A short timeline of proposals for further powers for Scotland
THE SCOTTISH PARLIAMENT was formed in 1999 following the Scotland Act 1998.
Since then there has been a gradual shift towards further devolution for Scotland, which has followed changes in electoral behaviour.
If you’re a bit lost trying to keep track of all the commissions, acts and staging posts we don’t blame you.
Here is a quick explanation of Scotland’s constitutional journey over the past eight years, as debate is set to begin on another Scotland Act.
1) 2007 elections and the Calman Commission
The SNP snuck into government by a single seat in 2007 and launched a ‘National Conversation’ on further devolution and independence.
In response the unionist parties formed a commission led by Professor Kenneth Calman.
The commission, after much splitting of hairs, proposed slightly more tax and borrowing powers for the Scottish Parliament. The main framework of devolution would largely remain in place.
2) 2011 election and the Scotland Act 2012
Four years later, however, the SNP achieved its first electoral landslide. With a majority of seats in the Scottish Parliament a referendum on independence was inevitable.
A greater appetite and pressure for constitutional reform made the Calman Commission a rather damp squib.
Quickly figures in the Liberal Democrats, followed by the other unionist parties, said they had to go further than the commission before its ink was dry.
While the commission became the Scotland Act 2012, it was overrun by events before its reforms were even introduced.
3) The impact of the independence referendum
The Scottish Government announced that a vote on full independence for Scotland would be held on 18 September 2014.
Scotland’s Future, a white paper on an independent Scotland, was published as a road-map to establishing an independent country.
In response, the unionist parties held rival party commissions to decide how to devolve greater powers to Scotland.
As the vote approached and support for independence increased, political leaders and media voices talked up the prospect of ‘Home Rule’. The major party leaders even made a solemn vow to deliver greater powers for Scotland on the eve of the vote.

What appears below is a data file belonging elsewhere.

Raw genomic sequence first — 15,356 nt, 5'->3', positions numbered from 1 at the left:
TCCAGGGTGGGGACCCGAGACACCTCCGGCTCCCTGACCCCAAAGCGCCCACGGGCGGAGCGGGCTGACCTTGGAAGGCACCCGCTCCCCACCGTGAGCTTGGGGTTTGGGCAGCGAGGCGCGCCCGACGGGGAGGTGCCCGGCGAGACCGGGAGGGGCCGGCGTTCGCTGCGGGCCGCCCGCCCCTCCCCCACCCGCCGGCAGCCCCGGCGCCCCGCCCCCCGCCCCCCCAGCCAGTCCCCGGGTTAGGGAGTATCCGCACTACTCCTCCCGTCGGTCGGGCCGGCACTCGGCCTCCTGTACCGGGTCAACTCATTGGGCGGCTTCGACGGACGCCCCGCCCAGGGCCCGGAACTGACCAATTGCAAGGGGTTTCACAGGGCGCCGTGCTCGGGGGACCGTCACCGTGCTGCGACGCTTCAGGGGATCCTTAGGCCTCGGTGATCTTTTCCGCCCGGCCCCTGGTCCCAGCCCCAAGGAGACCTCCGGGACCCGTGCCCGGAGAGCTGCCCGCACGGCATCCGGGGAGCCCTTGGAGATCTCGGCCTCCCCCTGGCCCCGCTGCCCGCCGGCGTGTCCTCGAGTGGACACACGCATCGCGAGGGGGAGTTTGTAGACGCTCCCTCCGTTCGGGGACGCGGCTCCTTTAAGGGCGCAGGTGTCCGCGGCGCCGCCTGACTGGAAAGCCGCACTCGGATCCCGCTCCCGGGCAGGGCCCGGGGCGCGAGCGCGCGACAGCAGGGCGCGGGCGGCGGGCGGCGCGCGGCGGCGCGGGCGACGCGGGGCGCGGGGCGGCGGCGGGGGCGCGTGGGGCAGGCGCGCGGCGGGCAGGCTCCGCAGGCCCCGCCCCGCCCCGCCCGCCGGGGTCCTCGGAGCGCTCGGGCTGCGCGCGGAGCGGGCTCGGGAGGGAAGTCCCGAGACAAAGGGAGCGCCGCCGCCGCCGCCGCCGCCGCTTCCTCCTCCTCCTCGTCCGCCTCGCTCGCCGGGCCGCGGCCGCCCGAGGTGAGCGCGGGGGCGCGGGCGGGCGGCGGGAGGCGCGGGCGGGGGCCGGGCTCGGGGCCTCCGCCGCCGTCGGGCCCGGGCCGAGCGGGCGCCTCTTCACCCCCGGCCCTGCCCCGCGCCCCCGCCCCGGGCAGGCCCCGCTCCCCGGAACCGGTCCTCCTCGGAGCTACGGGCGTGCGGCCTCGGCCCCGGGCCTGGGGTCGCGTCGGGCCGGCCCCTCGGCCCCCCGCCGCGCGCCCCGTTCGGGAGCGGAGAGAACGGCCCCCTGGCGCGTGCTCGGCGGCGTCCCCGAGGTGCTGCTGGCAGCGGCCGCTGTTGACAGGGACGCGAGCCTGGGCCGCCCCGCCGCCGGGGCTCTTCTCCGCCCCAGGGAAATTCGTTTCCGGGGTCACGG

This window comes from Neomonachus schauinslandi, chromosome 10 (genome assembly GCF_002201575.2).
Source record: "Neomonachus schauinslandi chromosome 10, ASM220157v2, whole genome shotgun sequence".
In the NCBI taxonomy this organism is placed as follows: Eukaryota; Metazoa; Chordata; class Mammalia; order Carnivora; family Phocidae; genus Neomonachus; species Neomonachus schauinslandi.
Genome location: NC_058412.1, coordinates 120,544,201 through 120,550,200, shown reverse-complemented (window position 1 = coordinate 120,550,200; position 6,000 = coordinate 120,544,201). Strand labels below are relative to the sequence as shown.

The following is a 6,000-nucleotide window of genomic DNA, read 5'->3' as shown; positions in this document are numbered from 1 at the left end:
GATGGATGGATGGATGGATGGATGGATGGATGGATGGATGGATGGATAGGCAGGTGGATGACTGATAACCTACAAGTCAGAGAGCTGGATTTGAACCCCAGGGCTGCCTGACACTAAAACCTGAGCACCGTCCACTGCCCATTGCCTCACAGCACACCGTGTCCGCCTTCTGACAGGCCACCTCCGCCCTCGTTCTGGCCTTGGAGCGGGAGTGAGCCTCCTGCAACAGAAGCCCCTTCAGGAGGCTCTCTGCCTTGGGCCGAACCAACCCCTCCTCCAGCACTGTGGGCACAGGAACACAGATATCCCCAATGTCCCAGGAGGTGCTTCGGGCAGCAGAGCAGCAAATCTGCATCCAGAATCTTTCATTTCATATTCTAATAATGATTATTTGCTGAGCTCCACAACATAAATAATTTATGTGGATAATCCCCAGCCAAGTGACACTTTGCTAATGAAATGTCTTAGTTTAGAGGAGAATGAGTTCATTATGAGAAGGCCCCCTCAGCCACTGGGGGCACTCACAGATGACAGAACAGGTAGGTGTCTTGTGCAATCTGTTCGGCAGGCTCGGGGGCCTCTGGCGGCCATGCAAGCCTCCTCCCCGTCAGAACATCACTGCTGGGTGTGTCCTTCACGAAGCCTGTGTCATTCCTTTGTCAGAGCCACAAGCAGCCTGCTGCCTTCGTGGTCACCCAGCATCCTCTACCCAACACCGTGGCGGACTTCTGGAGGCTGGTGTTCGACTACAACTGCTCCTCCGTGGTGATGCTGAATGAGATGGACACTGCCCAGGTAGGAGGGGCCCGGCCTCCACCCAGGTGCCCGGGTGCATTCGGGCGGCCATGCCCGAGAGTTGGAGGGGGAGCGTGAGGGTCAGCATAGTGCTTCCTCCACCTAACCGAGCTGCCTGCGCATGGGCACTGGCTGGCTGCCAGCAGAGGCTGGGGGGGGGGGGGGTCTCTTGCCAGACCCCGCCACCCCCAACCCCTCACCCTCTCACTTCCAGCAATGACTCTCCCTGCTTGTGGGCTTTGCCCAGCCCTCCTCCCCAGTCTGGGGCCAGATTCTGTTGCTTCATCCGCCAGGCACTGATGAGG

While independence was defeated by 55 per cent to 45 per cent, the debate opened up further demands for greater devolution.
4) The Smith Commission and the Scotland Act 2015
After the referendum another cross-party commission, this time led by Robert Smith, considered further devolution again.
Its conclusion supported Westminster retaining 70 per cent of all tax income and 85 per cent of all welfare spending.
Campaign organisations such as the Poverty Alliance, the Scottish Trades Union Congress, Citizen’s Advice Scotland and the Scottish Council for Voluntary Organisations all said the proposals did not go far enough to improve the economy or reduce inequality.
However, the UK Government pushed forward with the plans. Labour and the Conservatives promised a new Scotland Act following the General Election.
5) 2015 elections, even more devolution and an independence referendum?
At the UK General Election 2015 the SNP won 56 of Scotland’s 59 seats, and claimed a mandate for even greater powers for Scotland.
However, with a Tory majority elected in England the group now faces an uphill task to gain further powers for Scotland.
The first meeting between First Minister Nicola Sturgeon and Prime Minister David Cameron focused on delivering further devolution.
Sturgeon pressed for a new series of powers for Scotland, including corporation tax, the minimum wage and employment legislation.
Cameron promised to consider this, but only after the original Smith Commission proposals have been implemented.
Following the meeting, a SNP source told the Sunday Herald that Sturgeon had warned Cameron that a failure to respond to the electoral changes in Scotland would lead to a second referendum on Scottish independence.
Whatever happens next, the process of devolution in far from settled.
Picture courtesy of Press Association